I’m thinking of Eric Berne’s Games People Play. Perhaps a version of “Why Does This Always Happen To Me” is being played out here. I found this paraphrase on the net:

    ‘Kick Me’. “This is played by men whose social manner is equivalent to wearing a sign that reads ‘Please Don’t Kick Me’.” People who meet him just can’t resist the temptation to give him a metaphorical kick at which point he moans that the sign says ‘don’t kick me’. He can then play the game ‘Why Does This Always Happen To Me’ which is a game of one-upmanship where the man with the best set of misfortunes wins… ‘There I Go Again’ is another game in the ‘Kick Me’ family that is popular with depressives.

    “Co-dependency” is another useful expression that gained currency in the ’60s. The idea is older, though: it takes two (or more) contributors to tangle, even when a pretending-to-be-objective contributor is there to taunt. “Wenn zwei sich streiten, freut sich der Dritte” [when two people bicker with each other, the third person looks on with glee] is itself a Game. Certain contemporary German philosophers refer to it dismissively as Ideologiekritik – the same word that was used earlier in a positive sense by Marxists to describe what they practice.

  139. Dear Monkey’s Uncle:
    Many outcomes are products of our behaviour.
    (Am I contradicting myself here?)

  140. That’s what I meant. Nobody gets full marks, not even the sarcastic Uncle.

  141. Bathrobe,
    I appreciate your peacemaking efforts, but I am not sure that any one has “critici[zed] Nijma for not speaking quite the same English that they do”.
    Nijma,
    Out of the 16 COCA citations in Noetica’s post, there are a few — two, I think — that have no relevance to the point he is making. You indicated one of them. The rest are definitely relevant: clearly of the “on both sides” kind, like the trees in the courtyard or the lions by the door. Look at the quotes. (But on the other hand they may all have originated in Massachusetts or New York or California or Texas or Missouri or Montana or Georgia or somewhere weird like that. Who can say for sure?)
    The OED says that this sort of phrase is “felt to be somewhat arch.“. Pretty mild stuff. “felt to be”. “somewhat”.
    Webster’s New World Dictionary has 2. each (of two); the one and the other [he had a tool in either hand].
    You may be right that the AP Stylebook is “hugely influential”. That would not contradict Noetica’s assertion that its authors are “not sane arbiters of usage [...]“.

  142. I wish Nijma would back off from maintaining that her particular variety is somehow ‘standard’ or ‘more correct’ than that of her detractors.
    I’m just the messenger, I don’t make this stuff up. America does have dialects, and some of them can be very hard to understand for someone who is not from the region. By “standard” I mean the sort of English that is spoken on national television. Not-NewEngland, not-South, not-NewYork. You don’t get to choose your accent, you’re born with it, and I was lucky to be born in a region where the most standard type of English is spoken. People who want jobs in national television sometimes spend a lot of money for coaches to lose their accents, but I don’t know whether it works or not. ESL students sometimes ask me about the different accents, especially AAVE, but it’s not something I can teach.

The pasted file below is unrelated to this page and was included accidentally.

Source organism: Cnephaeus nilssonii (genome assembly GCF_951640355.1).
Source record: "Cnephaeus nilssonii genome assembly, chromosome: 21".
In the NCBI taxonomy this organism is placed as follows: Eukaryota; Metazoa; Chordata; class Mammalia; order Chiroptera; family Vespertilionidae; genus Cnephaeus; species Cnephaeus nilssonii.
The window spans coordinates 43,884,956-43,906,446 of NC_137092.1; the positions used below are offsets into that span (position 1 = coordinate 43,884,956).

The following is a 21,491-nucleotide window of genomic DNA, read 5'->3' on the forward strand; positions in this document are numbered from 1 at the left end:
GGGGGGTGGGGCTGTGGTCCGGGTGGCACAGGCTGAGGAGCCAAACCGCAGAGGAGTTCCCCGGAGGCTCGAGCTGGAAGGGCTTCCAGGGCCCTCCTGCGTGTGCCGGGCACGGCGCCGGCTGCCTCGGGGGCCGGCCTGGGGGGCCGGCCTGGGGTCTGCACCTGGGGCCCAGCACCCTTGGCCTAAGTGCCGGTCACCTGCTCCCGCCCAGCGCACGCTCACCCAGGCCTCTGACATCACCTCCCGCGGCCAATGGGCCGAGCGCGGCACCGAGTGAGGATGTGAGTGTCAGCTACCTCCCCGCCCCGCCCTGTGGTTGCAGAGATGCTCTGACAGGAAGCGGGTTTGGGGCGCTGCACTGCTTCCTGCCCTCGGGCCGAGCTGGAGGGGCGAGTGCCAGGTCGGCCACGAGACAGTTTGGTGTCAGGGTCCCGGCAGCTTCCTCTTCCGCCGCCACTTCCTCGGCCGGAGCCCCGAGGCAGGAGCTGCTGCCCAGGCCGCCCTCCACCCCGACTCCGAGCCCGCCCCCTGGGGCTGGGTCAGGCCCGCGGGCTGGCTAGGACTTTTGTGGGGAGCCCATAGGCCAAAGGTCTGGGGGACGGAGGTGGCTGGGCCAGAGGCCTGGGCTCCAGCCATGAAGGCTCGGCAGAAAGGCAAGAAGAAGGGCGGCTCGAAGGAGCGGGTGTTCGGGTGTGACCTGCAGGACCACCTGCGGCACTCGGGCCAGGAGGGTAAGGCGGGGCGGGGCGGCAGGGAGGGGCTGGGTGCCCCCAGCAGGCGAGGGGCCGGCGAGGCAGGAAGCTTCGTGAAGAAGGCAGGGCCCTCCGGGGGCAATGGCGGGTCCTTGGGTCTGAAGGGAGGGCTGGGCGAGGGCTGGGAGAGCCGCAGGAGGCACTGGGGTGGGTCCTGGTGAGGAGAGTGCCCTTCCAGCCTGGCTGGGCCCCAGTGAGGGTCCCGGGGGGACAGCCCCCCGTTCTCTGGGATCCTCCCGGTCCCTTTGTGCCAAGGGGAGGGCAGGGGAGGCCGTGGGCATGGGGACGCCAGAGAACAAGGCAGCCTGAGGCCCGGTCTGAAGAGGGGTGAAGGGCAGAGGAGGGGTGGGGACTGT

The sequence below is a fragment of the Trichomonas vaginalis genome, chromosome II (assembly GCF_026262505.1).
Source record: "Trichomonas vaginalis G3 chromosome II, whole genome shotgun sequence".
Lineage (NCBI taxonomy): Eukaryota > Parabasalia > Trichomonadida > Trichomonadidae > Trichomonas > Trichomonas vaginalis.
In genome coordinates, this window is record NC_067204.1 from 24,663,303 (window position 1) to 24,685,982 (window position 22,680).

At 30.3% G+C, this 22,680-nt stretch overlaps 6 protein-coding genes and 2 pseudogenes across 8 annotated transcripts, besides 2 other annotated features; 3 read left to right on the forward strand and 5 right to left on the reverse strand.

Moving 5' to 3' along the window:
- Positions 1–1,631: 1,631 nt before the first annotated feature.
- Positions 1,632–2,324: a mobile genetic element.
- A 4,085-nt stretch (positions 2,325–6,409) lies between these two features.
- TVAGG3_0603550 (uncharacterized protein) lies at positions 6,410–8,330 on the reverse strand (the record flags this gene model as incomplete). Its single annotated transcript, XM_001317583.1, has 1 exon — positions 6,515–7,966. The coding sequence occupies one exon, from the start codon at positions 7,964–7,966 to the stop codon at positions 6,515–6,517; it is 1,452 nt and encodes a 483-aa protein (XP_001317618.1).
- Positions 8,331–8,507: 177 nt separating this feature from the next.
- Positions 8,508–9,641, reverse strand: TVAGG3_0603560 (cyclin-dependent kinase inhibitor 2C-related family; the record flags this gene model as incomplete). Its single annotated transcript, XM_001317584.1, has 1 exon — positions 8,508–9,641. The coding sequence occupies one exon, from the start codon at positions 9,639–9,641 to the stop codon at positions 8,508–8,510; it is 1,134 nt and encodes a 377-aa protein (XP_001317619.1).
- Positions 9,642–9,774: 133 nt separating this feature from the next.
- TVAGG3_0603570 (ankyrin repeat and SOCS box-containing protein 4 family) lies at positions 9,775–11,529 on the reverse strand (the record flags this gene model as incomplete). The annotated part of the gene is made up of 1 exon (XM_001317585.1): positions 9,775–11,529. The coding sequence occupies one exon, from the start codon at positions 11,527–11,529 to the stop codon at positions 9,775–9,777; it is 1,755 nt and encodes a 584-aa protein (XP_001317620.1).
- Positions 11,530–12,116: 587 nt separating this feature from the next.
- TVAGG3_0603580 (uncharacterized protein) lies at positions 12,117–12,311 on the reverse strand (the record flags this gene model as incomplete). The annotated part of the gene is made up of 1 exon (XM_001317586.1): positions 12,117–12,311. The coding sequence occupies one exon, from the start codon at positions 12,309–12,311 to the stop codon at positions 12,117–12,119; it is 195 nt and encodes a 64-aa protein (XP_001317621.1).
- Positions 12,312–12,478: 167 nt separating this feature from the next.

I would say it sounds a little stilted
    Ah, I had thought those sentences were produced spontaneously because they were ordinary sentences in Oz. So it’s a different register from ordinary speech.
    In Nijma’s variety of English, the ‘either side of the [place]‘ locution has dropped out of use
    Not exactly, because the meaning is still recognizable. It’s just not the sort of thing that would be produced spontaneously. But rather than get angry because someone speaks differently from the way I do, or decide that they have an attitude because they have a different word choice and dare to say so, I find it piques my curiosity, so I want to know exactly where the older usage is still current, and why. That’s part of the fascination of language.
    So far it looks like the Oz and Boston are the prime candidates. Both were settled by English speakers, both were colonies. I am reminded of Iceland where the histories of the Norwegian kings and the stories of the ancient gods were preserved by those who had immigrated. Always the New Country preserves the old ways longer. I suspect speech patterns too. But my ancestors spoke Danish, Norwegian, Swedish, French, German. Is there some leveling process at work here that strips out usages that are unwieldy, confusing, duplicative, complex, so that people who are not homogeneous populations can understand each other better?

  143. marie-lucie says:

    Nijma: lions at the door:
    I did not invent those sentences, neither did you but you posted them. I tried to explain them in the way the author meant them (at least the two that he found acceptable), but I too thought of a possible interpretation with lion figures (or even real lions) not flanking the door as seen from the outside (as the author intended), but on the outside and inside of the door. The ambiguity is in the meaning of “side” as applied to a door, considered either by itself (with front and back possibly decorated with lions, or even guarded by them) or as set in the wall of a house, possibly flanked by real or figured lions.

  144. So far it looks like the Oz and Boston are the prime candidates.